Cisco CEO warns Obama on surveillance
Letter to US president comes after evidence of NSA meddling in Cisco equipment emerges
Cisco CEO John Chambers has spoken out against United States government surveillance in a letter to President Barack Obama, the Financial Times reported yesterday.
In the letter, seen by the newspaper, Chambers warned that trust in US technology was eroding after evidence emerged that the US National Security Agency (NSA) had broken into Cisco equipment. Chambers called for “standards of conduct” to rein in surveillance, the FT wrote.
The letter was dated a day after pictures showing NSA staff opening Cisco gear emerged on the Internet. The implication was that the NSA has been intercepting deliveries between US technology manufacturers and foreign customers in order to conduct surveillance.
The allegations say that the NSA has been modifying foreign-bound IT equipment to keep tabs on surveillance targets. If the allegations are true, the US government would be conducting practices that it has warned the Chinese government undertakes with its own technology firms.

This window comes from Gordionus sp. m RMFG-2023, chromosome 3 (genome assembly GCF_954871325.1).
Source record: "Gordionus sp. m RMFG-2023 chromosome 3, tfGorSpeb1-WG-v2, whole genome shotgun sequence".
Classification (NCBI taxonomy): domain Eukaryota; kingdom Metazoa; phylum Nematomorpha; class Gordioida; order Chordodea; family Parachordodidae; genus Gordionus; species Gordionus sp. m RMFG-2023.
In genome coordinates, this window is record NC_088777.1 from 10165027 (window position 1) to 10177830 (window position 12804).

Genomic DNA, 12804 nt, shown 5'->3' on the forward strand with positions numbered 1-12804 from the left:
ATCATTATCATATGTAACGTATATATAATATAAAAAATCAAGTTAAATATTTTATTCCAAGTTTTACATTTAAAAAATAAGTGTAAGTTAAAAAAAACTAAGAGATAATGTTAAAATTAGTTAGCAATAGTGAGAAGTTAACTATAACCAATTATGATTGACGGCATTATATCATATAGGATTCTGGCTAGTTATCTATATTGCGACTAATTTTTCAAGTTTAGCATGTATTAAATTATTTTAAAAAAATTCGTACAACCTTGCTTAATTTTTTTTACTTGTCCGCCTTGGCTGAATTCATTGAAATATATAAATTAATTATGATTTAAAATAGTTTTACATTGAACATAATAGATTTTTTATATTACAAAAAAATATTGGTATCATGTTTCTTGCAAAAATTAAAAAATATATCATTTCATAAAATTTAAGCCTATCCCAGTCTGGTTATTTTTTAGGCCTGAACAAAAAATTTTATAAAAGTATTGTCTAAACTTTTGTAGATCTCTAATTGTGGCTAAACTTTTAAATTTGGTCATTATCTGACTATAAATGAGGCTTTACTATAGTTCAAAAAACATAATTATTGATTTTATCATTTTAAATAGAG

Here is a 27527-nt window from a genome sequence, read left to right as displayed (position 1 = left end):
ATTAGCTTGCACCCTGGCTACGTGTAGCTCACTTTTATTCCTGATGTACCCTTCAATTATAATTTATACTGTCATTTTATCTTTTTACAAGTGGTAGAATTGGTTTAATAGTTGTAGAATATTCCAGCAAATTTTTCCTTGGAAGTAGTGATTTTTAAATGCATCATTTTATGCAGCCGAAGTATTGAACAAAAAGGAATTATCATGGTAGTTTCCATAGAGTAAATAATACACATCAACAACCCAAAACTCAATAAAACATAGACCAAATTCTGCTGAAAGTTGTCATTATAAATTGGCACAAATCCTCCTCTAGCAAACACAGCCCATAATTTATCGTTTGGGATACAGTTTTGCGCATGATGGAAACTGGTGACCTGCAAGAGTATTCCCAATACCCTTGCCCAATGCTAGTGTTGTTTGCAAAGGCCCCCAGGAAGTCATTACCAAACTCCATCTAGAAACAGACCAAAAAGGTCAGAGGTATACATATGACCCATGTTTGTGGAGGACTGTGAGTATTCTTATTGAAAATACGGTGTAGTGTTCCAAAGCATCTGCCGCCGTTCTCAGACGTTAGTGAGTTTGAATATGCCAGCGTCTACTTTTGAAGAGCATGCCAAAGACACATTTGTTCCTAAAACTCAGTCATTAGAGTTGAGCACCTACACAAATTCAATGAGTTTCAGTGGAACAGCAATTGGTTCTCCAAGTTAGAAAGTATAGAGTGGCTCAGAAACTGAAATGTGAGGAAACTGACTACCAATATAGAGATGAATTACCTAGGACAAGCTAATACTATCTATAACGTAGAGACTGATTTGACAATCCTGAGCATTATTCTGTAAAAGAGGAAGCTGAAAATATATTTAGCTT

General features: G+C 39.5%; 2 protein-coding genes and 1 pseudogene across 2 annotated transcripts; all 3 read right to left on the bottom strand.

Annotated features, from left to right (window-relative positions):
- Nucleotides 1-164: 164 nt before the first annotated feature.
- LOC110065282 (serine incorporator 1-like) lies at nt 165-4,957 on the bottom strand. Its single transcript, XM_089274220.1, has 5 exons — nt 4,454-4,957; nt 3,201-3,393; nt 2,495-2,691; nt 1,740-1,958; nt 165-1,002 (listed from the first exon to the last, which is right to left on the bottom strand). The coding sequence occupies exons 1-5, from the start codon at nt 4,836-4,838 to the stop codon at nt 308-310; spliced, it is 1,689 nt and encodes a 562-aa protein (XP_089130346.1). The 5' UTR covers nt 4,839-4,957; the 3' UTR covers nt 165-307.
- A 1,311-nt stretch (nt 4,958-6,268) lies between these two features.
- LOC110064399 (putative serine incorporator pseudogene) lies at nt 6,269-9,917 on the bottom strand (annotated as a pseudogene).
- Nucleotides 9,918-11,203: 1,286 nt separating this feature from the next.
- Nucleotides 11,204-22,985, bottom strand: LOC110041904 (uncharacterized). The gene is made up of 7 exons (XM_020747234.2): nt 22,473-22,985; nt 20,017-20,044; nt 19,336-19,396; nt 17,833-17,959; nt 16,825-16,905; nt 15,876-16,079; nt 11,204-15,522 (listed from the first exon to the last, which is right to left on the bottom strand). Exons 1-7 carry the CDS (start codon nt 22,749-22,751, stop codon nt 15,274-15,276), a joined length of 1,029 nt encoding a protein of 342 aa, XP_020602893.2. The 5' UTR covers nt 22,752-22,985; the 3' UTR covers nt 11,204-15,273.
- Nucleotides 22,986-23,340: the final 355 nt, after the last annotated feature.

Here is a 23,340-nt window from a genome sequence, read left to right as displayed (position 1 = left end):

In his letter, Chambers warned that such practices would undermine the credibility of US-based technology companies, the FT reported.
“We simply cannot operate this way, our customers trust us to be able to deliver to their doorsteps products that meet the highest standards of integrity and security,” the newspaper quoted him as saying.
Cisco has already been wrestling with surveillance worries stemming from US government activities. Last week, as Cisco’s shares jumped 7%, Chambers noted that customers in emerging economies had delayed purchases due to concern over NSA surveillance.
Other firms, too, have spoken out against the US government’s attitudes towards surveillance, with Facebook and Google being particularly vocal about the need for reform. Apple has also called on the US government to rein in the NSA.